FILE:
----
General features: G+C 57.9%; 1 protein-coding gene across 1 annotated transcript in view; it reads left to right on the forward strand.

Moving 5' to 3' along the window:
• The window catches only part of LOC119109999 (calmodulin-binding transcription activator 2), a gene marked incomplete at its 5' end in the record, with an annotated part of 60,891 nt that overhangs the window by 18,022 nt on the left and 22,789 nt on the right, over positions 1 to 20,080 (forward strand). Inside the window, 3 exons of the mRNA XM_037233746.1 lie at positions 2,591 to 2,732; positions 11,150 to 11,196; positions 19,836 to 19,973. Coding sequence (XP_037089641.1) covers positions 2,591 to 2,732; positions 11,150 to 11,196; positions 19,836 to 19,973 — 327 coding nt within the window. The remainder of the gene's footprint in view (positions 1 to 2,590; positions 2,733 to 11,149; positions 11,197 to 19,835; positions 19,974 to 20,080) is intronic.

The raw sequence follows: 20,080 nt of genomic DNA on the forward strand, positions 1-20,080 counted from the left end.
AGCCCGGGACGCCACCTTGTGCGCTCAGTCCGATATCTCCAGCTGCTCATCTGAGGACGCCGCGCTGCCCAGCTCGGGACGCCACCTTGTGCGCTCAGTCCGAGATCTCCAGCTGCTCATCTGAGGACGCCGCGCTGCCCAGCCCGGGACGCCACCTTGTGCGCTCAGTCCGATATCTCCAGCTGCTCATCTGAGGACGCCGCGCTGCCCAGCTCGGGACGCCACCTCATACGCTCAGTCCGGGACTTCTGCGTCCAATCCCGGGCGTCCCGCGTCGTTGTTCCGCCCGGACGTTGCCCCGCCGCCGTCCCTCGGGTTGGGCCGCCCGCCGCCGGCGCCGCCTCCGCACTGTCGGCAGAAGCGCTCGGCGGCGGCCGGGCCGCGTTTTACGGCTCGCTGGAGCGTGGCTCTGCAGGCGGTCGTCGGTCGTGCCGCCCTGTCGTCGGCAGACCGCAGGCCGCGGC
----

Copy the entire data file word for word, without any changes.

General features: G+C 57.9%; 1 protein-coding gene across 1 annotated transcript in view; it reads left to right on the forward strand.

Moving 5' to 3' along the window:
• The window catches only part of LOC119109999 (calmodulin-binding transcription activator 2), a gene marked incomplete at its 5' end in the record, with an annotated part of 60,891 nt that overhangs the window by 18,022 nt on the left and 22,789 nt on the right, over positions 1 to 20,080 (forward strand). Inside the window, 3 exons of the mRNA XM_037233746.1 lie at positions 2,591 to 2,732; positions 11,150 to 11,196; positions 19,836 to 19,973. Coding sequence (XP_037089641.1) covers positions 2,591 to 2,732; positions 11,150 to 11,196; positions 19,836 to 19,973 — 327 coding nt within the window. The remainder of the gene's footprint in view (positions 1 to 2,590; positions 2,733 to 11,149; positions 11,197 to 19,835; positions 19,974 to 20,080) is intronic.

The raw sequence follows: 20,080 nt of genomic DNA on the forward strand, positions 1-20,080 counted from the left end.
AGCCCGGGACGCCACCTTGTGCGCTCAGTCCGATATCTCCAGCTGCTCATCTGAGGACGCCGCGCTGCCCAGCTCGGGACGCCACCTTGTGCGCTCAGTCCGAGATCTCCAGCTGCTCATCTGAGGACGCCGCGCTGCCCAGCCCGGGACGCCACCTTGTGCGCTCAGTCCGATATCTCCAGCTGCTCATCTGAGGACGCCGCGCTGCCCAGCTCGGGACGCCACCTCATACGCTCAGTCCGGGACTTCTGCGTCCAATCCCGGGCGTCCCGCGTCGTTGTTCCGCCCGGACGTTGCCCCGCCGCCGTCCCTCGGGTTGGGCCGCCCGCCGCCGGCGCCGCCTCCGCACTGTCGGCAGAAGCGCTCGGCGGCGGCCGGGCCGCGTTTTACGGCTCGCTGGAGCGTGGCTCTGCAGGCGGTCGTCGGTCGTGCCGCCCTGTCGTCGGCAGACCGCAGGCCGCGGC